“It’s time to read like you give a damn!” is the tagline admonishment to the University of Washington Health Sciences Common Book series, of which my book, Catching Homelessness: A Nurse’s Story of Falling Through the Safety Net, was this last academic year’s Common Book. I have added “write like you give a damn!” to remind me of why I write, why I read, and why I do the work that I do. It is the moral imperative of working towards a socially just world. As George Orwell stated so eloquently in his essay “Why I Write,” there are four great reasons to write:
- Sheer egoism
- Aesthetic enthusiasm
- Historical impulse
- Political purpose—”and political purpose in the widest possible sense. Desire to push the world in a certain direction, to alter other people’s idea of the kind of society that they should strive for.”
Catching Homelessness was published a year ago today. I am grateful for what the years of researching, writing—and living—the book have taught and continue to teach me. I think about the wise words of Sherman Alexie (as quoted by the wise woman author and teacher Pam Houston—whose 1992 book Cowboys Are My Weakness is partially responsible for my cross-county move to Seattle in 1994). This is from a reading Alexie gave in July at the Institute of American Indian Arts Low Rez program:
“How are you going to tell your story, so that people who don’t know anything about your story get something from it. And you are not in charge of what they get. Sure, you are vulnerable, but you are still a storyteller.”
Sherman Alexie was speaking about his new memoir You Don’t Have to Say You Love Me (New York: Little, Brown and Company, 2017), which is mainly the story of his complicated grief for his mother, Lillian Alexie, who died several years ago. And about the health effects of intergenerational trauma that he has experienced. In his memoir, Alexie writes about his childhood growing up in poverty on the Spokane Indian Reservation in Washington State—about his serious health issues and childhood sexual abuse—about his mother’s rape and discovering that she is the product of a rape. I am dismayed at the insensitive (and as I read it, racist and misogynistic—questioning, for instance, the veracity of his mother’s rape) June 13, 2017 NYT review by Dwight Garner “Sherman Alexie’s Complicated Grief for his Mother.”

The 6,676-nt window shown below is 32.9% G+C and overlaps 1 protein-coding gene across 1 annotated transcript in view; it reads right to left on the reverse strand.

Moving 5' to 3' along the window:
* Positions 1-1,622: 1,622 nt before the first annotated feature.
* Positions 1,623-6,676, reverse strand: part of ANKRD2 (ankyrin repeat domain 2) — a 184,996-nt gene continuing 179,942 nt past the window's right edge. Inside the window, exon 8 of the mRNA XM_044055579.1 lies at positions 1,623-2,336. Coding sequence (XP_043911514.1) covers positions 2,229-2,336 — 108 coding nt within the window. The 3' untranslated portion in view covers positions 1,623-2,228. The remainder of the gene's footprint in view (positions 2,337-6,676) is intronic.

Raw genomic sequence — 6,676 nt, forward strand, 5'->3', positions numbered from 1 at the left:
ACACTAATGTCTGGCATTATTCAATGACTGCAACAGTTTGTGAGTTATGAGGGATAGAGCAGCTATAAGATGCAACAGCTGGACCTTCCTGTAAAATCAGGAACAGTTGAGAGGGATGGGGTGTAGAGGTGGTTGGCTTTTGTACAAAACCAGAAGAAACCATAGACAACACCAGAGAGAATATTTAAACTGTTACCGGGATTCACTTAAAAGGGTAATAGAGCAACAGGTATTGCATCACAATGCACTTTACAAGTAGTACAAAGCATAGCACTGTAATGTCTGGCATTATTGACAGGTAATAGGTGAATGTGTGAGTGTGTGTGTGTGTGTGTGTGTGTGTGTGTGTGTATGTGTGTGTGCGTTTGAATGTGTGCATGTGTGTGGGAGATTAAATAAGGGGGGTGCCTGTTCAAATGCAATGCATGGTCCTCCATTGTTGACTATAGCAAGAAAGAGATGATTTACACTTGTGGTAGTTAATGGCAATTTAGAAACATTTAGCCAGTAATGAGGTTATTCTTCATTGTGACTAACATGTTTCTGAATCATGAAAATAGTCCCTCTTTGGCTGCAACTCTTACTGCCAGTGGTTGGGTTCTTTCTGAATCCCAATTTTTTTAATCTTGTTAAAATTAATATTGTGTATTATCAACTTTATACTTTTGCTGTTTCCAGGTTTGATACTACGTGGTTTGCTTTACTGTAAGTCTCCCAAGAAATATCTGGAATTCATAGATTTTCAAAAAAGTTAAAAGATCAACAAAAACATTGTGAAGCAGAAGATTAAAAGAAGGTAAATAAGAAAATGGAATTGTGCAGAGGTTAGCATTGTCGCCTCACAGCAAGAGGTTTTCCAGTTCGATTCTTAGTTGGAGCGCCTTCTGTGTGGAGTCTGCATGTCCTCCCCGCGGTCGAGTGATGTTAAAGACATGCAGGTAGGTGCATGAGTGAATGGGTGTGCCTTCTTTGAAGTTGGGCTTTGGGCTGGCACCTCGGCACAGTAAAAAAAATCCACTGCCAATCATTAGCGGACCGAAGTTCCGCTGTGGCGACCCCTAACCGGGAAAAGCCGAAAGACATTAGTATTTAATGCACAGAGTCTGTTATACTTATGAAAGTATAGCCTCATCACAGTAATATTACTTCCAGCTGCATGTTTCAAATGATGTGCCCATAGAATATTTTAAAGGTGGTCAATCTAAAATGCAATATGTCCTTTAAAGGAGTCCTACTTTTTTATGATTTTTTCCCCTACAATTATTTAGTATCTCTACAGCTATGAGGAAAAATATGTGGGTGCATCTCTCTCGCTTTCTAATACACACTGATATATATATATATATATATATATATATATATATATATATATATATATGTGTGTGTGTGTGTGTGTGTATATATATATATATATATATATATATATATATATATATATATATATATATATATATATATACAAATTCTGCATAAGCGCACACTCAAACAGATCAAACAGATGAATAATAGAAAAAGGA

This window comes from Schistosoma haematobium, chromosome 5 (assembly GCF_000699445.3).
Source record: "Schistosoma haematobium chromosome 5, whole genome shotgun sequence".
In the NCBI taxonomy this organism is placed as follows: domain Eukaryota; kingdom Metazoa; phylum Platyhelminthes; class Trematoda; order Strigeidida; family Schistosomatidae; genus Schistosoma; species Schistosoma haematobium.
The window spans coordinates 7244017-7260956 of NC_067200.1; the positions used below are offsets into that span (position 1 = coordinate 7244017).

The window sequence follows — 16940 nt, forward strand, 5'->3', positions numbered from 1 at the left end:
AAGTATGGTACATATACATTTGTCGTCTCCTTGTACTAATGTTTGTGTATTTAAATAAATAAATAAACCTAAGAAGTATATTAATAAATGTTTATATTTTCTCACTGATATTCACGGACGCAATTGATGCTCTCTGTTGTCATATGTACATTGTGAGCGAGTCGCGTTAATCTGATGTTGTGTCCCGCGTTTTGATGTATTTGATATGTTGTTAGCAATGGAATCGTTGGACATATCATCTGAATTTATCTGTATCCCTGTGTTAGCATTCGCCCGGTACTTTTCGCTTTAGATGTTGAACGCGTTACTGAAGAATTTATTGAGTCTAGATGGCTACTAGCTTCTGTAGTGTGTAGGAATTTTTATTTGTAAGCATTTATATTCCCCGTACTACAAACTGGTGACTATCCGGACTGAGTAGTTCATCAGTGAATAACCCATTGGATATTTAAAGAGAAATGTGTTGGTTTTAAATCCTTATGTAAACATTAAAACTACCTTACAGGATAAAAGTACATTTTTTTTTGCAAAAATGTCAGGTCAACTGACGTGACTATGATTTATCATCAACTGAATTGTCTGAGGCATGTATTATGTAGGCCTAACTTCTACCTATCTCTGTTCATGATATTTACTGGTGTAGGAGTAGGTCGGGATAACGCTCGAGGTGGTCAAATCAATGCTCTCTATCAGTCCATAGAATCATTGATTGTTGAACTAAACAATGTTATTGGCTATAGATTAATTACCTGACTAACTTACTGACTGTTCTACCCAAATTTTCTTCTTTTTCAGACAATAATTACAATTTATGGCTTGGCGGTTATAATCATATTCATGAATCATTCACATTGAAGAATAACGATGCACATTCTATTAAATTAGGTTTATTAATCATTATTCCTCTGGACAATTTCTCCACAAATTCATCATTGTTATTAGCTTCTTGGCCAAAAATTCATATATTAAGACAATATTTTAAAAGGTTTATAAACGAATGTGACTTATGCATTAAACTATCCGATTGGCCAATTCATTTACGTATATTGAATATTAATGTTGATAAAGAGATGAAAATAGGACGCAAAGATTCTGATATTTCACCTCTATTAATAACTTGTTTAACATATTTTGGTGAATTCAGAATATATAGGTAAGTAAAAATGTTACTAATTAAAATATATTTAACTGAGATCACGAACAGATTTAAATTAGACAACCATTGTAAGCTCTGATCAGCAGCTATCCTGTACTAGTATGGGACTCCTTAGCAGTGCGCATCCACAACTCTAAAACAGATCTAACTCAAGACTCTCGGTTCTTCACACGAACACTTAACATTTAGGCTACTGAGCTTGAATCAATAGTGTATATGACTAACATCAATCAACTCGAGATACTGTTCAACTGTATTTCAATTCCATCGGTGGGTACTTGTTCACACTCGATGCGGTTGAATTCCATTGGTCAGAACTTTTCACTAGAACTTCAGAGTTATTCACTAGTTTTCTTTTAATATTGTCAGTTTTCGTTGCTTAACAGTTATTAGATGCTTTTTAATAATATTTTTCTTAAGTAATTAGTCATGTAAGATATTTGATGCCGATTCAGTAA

Alexie, in a recently published open letter, writes eloquently about the re-traumatizing and triggering effects on him that having his memoir out in the world has had. He states that he needs to “take a big step back and do most of my grieving in private.” While his memoir remains in the public domain, he has canceled the rest of his promotional tour events for the rest of the year in order to take care of his mental health—to tend to the ghosts of his mother and ancestors.
I applaud his letter and his honesty. I also understand what he means when he writes of ghosts and hauntings. Part of my motivation for writing Catching Homelessness was to deal with the presence of ghosts in my childhood and my life, which were and are marked by intergenerational trauma. One of the most frequent questions I have been asked by readers of my book is something along the lines of, “But tell me, did you really see the ghosts you write about?” As if a memoir, a book of non-fiction, cannot include something as unverifiable—as poetic— as a ghost? As if an educated, scientifically-grounded person cannot believe in, much less write about believing in, ghosts? I imagine that the person asking me this question has had a fairly easy life. I’d like to think that they realize—at least at some level—their privilege in that regard and are genuinely attempting to reach for some level of empathy and understanding for what it is like to be haunted. That is what “reading like you give a damn!” is all about: at the very least it is stepping outside your own comfort zone, finding the capacity for empathy leading to action.
And here I share the thought-provoking outreach packet for Catching Homelessness, put together by my social-justice-in-action colleagues at the University of Washington. 2016-2017 Outreach Packet copy